La Cocina is a recipient of an Impact Grant from Toast.org, the company’s philanthropic arm, as a part of its Pledge 1% commitment. La Cocina’s mission is to cultivate low-income food entrepreneurs as they formalize and grow their businesses. With an emphasis on supporting women from communities of color and immigrant-owned food businesses, the organization itself is as multifaceted as its members — including an incubator program, commercial kitchen, and events and retail space to support each business’ unique product. The Toast.org Spotlight Series highlights outstanding organizations dedicated to enriching the food experience for all.
La Cocina is a nonprofit working to solve problems of equity in business ownership for women, immigrants and people of color. The organization supports budding entrepreneurs through their incubator program, which provides technical training and access to resources like a commercial kitchen and retail space to help early-stage founders grow and develop thriving food businesses.
On the heels of their first in-person food event since 2020, Tacolado (a celebration of tacos and ice cream, what could be better?) we had the chance to sit down with La Cocina’s Head of Advancement, Michelle Magat Williams, to learn about the organization’s impact and what makes it so special to the San Francisco Bay area community.
Telling their stories
“Did you want to do something about La Cocina in general, or did you want to go through a few stories of our entrepreneurs?” says Michelle Magat Williams as she signs on for her interview. It’s a thoughtful question, but then she jumps right in and, as she begins to describe some of the La Cocina entrepreneurs, the right answer quickly becomes clear.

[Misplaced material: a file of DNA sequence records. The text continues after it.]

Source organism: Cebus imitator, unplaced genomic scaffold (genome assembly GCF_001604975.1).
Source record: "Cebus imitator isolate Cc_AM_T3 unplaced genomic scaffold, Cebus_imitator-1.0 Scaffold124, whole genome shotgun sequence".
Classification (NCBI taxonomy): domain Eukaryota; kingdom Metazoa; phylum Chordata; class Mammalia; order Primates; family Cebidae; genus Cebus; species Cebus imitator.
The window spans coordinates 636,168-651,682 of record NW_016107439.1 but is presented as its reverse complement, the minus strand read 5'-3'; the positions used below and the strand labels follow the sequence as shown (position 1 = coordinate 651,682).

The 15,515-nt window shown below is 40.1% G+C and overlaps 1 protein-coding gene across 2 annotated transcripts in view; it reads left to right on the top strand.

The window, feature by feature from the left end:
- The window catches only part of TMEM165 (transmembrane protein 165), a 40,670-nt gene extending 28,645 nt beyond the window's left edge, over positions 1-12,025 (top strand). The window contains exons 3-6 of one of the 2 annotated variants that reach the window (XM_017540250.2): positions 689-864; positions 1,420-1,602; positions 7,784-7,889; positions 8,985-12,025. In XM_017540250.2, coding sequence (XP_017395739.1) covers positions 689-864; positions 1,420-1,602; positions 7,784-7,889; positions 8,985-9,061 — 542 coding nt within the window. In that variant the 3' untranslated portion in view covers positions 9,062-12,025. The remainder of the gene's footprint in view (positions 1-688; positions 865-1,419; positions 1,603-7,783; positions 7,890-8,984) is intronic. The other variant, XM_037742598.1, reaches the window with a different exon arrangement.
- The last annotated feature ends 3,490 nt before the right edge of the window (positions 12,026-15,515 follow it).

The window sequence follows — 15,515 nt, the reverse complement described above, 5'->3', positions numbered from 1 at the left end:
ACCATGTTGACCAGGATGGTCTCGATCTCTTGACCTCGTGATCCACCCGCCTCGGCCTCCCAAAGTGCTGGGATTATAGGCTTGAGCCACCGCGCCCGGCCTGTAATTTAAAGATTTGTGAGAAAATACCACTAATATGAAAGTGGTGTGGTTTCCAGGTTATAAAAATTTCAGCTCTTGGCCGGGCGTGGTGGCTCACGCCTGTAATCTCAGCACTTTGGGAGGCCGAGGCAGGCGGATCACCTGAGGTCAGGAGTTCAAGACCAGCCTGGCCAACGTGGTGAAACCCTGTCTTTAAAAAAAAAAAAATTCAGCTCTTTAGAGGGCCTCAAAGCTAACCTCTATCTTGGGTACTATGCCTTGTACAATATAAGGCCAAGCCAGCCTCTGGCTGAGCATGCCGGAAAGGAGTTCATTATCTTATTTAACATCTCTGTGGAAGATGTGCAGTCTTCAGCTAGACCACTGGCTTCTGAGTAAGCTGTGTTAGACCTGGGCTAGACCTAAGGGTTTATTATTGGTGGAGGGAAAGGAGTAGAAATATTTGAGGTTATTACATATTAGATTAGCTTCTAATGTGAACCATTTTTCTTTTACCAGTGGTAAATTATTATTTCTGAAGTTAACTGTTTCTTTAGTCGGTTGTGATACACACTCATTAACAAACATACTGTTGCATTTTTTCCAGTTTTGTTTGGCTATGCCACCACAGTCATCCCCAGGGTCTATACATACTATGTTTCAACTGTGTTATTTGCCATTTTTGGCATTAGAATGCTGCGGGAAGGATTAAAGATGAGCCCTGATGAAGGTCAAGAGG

“We have so many incredible stories about who is defining our local food business community ” she continues, “like Alicia Villanueva, she’s a talented cook who started out by selling tamales door-to-door while raising three children and working. And now she has a thriving family business where anyone in the U.S. can taste her food and she advocates for the support of small business owners.”
Villanueva learned the art of tamale-making from her mother and grandmother in Sinaloa, Mexico, where she was born. After moving to the US in 2001, she began her tamale business as a way of connecting her culture with her new home, making about 500 each week to sell.
Alicia Villanueva and her team
With the support of La Cocina, Villanueva was able to learn critical new skills and grow her business, Alicia’s Tamales Los Mayas, to go way beyond door-to-door sales. She was soon able to open up a 7,000-square-foot factory, employing over 20 people directly from her community. She began receiving opportunities for partnerships with big food retailers like Whole Foods and William Sonoma and recently announced a partnership with Alaska Airlines to feature her tamales.
The company produces over 45,000 tamales a month which is impressive growth for anyone, but a particularly major accomplishment when you consider Alicia’s humble beginnings. But what Alicia has been able to do personally with this success is even sweeter.
“In 2019 Alicia was able to send her youngest daughter to college and she and her husband purchased a home after being in San Francisco for 20 years,” said Williams.
Creating “things that just didn’t exist before”